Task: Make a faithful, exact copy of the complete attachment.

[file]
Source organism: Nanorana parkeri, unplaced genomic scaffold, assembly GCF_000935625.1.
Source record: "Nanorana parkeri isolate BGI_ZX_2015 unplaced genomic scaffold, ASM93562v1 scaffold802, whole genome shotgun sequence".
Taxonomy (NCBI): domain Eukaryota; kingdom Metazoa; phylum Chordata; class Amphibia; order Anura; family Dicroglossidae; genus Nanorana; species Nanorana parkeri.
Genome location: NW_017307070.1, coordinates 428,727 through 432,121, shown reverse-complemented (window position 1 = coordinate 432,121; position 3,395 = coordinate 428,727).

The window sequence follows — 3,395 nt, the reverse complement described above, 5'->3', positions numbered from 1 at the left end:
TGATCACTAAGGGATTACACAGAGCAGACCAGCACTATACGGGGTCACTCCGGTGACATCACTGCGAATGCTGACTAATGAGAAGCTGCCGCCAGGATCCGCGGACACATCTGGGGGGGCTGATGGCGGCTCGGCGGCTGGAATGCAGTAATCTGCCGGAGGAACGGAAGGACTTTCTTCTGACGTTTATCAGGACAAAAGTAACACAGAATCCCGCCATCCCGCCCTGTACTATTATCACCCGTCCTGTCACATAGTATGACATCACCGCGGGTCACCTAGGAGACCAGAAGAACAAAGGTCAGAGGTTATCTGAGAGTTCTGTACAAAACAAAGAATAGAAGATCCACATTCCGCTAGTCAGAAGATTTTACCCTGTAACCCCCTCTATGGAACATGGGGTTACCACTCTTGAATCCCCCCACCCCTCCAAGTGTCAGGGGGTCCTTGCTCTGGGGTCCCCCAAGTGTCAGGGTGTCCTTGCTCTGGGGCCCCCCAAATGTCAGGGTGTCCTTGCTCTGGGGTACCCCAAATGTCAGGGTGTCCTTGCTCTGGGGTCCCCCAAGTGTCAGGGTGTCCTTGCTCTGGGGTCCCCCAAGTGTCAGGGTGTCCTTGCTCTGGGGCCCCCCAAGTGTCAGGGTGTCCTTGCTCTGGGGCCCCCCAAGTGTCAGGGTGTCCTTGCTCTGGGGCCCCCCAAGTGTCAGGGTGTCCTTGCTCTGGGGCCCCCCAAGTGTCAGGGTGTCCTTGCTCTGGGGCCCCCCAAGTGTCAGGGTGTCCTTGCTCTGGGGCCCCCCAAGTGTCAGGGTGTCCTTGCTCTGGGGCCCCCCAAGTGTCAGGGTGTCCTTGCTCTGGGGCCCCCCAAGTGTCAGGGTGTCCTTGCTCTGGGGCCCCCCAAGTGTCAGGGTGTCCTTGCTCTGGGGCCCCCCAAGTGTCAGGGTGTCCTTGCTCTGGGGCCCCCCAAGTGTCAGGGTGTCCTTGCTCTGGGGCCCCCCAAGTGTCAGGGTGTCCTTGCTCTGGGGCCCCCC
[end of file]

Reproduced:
Source organism: Nanorana parkeri, unplaced genomic scaffold, assembly GCF_000935625.1.
Source record: "Nanorana parkeri isolate BGI_ZX_2015 unplaced genomic scaffold, ASM93562v1 scaffold802, whole genome shotgun sequence".
Taxonomy (NCBI): domain Eukaryota; kingdom Metazoa; phylum Chordata; class Amphibia; order Anura; family Dicroglossidae; genus Nanorana; species Nanorana parkeri.
Genome location: NW_017307070.1, coordinates 428,727 through 432,121, shown reverse-complemented (window position 1 = coordinate 432,121; position 3,395 = coordinate 428,727).

The window sequence follows — 3,395 nt, the reverse complement described above, 5'->3', positions numbered from 1 at the left end:
TGATCACTAAGGGATTACACAGAGCAGACCAGCACTATACGGGGTCACTCCGGTGACATCACTGCGAATGCTGACTAATGAGAAGCTGCCGCCAGGATCCGCGGACACATCTGGGGGGGCTGATGGCGGCTCGGCGGCTGGAATGCAGTAATCTGCCGGAGGAACGGAAGGACTTTCTTCTGACGTTTATCAGGACAAAAGTAACACAGAATCCCGCCATCCCGCCCTGTACTATTATCACCCGTCCTGTCACATAGTATGACATCACCGCGGGTCACCTAGGAGACCAGAAGAACAAAGGTCAGAGGTTATCTGAGAGTTCTGTACAAAACAAAGAATAGAAGATCCACATTCCGCTAGTCAGAAGATTTTACCCTGTAACCCCCTCTATGGAACATGGGGTTACCACTCTTGAATCCCCCCACCCCTCCAAGTGTCAGGGGGTCCTTGCTCTGGGGTCCCCCAAGTGTCAGGGTGTCCTTGCTCTGGGGCCCCCCAAATGTCAGGGTGTCCTTGCTCTGGGGTACCCCAAATGTCAGGGTGTCCTTGCTCTGGGGTCCCCCAAGTGTCAGGGTGTCCTTGCTCTGGGGTCCCCCAAGTGTCAGGGTGTCCTTGCTCTGGGGCCCCCCAAGTGTCAGGGTGTCCTTGCTCTGGGGCCCCCCAAGTGTCAGGGTGTCCTTGCTCTGGGGCCCCCCAAGTGTCAGGGTGTCCTTGCTCTGGGGCCCCCCAAGTGTCAGGGTGTCCTTGCTCTGGGGCCCCCCAAGTGTCAGGGTGTCCTTGCTCTGGGGCCCCCCAAGTGTCAGGGTGTCCTTGCTCTGGGGCCCCCCAAGTGTCAGGGTGTCCTTGCTCTGGGGCCCCCCAAGTGTCAGGGTGTCCTTGCTCTGGGGCCCCCCAAGTGTCAGGGTGTCCTTGCTCTGGGGCCCCCCAAGTGTCAGGGTGTCCTTGCTCTGGGGCCCCCCAAGTGTCAGGGTGTCCTTGCTCTGGGGCCCCCCAAGTGTCAGGGTGTCCTTGCTCTGGGGCCCCCC